The young mosaicists Silvia Naddeo and Matylda Tracewska have followed two distinct courses in their artistic development, yet their paths coincide in Ravenna, Italy – ancient capital of the Western Byzantine empire and an important center of mosaic production both in antiquity and today.
Studying within the Academy of Fine Arts of Ravenna, neither artist limited her- self to the simple acquisition of technical prowess in the art of traditional Roman and Byzantine mosaic, revived in the twentieth century thanks largely to the 1924 creation of the Academy’s faculty of mosaic. Rather, each sought to find a new conceptual dimension from which contemporary images and textures could emerge. Both express a belief that has become evident among this latest generation of artists touched by the materials and “inner voice” of mosaic: the firm notion that mosaic contains an individual expressive capacity of its own – that it is never just a translation or reproduction of another image. To them, fragmentation, the sensuousness of the material and the surplus of color and light have a modern, contemporary meaning. To them, the art of mosaic is a springboard to enter into new spheres of experimentation, a realm in which to try out endless possibilities.
As such, a playful and open-minded attitude distinguishes these artists, allowing them to wander easily between tradition and experimentation and to break down the boundaries between painting, sculpture, and design. In doing so, they constantly renew their approach to the world around them, inhabiting an evolving landcape of observation and imagination. Looking at these artists, we get the impression that the contemporary art world must once more open its eyes to the art of mosaic, a medium too-long dismissed as a forced and archaic means of representation.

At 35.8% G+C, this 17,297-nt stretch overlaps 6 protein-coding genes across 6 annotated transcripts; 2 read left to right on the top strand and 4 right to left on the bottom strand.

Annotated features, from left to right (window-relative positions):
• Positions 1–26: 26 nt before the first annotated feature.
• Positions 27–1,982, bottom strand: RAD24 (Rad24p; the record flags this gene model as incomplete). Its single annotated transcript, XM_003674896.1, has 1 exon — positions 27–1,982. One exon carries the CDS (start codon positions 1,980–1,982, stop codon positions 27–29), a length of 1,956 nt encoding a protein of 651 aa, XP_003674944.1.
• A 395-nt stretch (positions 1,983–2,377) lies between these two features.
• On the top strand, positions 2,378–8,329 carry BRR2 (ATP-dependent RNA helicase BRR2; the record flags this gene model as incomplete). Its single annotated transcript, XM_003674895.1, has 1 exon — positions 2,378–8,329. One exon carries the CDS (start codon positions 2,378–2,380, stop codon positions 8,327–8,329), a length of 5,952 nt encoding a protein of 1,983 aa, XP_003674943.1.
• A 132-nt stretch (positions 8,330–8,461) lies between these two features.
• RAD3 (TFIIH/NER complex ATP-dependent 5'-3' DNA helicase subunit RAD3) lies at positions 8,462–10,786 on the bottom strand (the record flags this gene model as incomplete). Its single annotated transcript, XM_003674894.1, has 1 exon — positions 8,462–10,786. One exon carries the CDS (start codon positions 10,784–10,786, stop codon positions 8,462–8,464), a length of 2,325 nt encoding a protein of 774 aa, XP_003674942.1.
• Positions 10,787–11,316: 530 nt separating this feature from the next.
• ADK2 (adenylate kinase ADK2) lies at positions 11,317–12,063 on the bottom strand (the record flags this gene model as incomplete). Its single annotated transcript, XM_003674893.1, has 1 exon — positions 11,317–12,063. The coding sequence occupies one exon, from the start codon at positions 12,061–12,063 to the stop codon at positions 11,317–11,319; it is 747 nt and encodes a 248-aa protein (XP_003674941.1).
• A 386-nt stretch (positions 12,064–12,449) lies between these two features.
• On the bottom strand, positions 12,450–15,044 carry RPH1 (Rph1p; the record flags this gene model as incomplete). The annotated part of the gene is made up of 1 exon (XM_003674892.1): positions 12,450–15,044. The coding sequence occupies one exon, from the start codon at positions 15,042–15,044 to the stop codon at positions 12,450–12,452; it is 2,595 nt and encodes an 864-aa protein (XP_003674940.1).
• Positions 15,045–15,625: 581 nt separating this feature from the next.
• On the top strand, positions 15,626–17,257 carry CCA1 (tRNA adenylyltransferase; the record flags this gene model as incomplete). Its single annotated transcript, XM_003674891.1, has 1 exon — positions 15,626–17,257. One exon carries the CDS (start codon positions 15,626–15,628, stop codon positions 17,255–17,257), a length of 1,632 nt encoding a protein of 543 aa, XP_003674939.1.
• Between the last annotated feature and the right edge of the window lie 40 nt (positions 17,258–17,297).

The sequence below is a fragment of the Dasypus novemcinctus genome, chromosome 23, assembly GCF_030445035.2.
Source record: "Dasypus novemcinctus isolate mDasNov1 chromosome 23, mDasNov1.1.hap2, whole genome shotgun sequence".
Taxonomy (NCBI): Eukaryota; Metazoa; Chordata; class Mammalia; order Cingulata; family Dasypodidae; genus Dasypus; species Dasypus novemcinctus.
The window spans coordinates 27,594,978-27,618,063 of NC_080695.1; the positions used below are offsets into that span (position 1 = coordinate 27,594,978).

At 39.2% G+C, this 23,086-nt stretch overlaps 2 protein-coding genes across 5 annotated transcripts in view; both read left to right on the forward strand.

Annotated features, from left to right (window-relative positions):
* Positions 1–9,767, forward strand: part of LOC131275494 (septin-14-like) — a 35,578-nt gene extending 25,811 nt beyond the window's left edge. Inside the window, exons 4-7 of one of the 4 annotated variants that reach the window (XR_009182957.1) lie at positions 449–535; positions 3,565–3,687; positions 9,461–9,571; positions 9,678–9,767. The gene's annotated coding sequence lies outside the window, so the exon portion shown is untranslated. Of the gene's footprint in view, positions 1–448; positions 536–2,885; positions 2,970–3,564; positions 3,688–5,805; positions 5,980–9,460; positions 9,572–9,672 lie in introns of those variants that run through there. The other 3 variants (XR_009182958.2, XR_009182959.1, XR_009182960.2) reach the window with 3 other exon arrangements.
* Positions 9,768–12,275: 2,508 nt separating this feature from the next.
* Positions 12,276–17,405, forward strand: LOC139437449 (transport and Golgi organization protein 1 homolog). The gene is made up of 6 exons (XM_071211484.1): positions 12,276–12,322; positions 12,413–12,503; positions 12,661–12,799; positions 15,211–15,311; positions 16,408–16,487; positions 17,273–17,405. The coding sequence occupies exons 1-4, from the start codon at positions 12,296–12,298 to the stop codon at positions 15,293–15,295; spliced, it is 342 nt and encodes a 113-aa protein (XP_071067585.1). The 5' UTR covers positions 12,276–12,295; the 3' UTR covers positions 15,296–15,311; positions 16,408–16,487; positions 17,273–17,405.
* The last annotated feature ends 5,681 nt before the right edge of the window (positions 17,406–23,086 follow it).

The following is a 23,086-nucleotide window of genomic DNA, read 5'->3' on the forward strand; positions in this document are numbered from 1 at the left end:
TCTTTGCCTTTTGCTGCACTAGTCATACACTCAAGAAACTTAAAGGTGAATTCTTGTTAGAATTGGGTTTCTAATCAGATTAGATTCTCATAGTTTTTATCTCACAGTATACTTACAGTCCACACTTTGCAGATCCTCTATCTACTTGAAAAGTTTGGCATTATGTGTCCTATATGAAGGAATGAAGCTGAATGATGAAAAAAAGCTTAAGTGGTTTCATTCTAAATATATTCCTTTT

With unusual materials at her disposal, Silvia Naddeo patiently mirrors the collection of the colors and the cut of the tesserae used in the mosaic grammar of Ravenna, obtaining the surprising effect of a moving surface, where the light glides across the tesserae or stands still, then flows forth and ignites.
In her ongoing search for new materi- als and an unconventional definition of mosaic, Silvia Naddeo looks beyond all limitation. She begins with a bold venture, setting aside vitreous smalti in favor of less precious, more commonplace materials – even composing one mosaic of plastic drinking straws. Yet it is only at first glance that she dissociates herself from the «high art» of traditional mosaic. With unusual materials at her disposal, she patiently mirrors the collection of the colors and the cut of the tesserae used in the mosaic grammar of Ravenna, obtaining the surprising effect of a moving surface, where the light glides across the tesserae or stands still, then flows forth and ignites.
Naddeo’s careful attention to her subject matter becomes crucial in Eat Meet, an artwork for which she received the National Award of Arts in 2010 (now in the collection of the Ministry of Universities and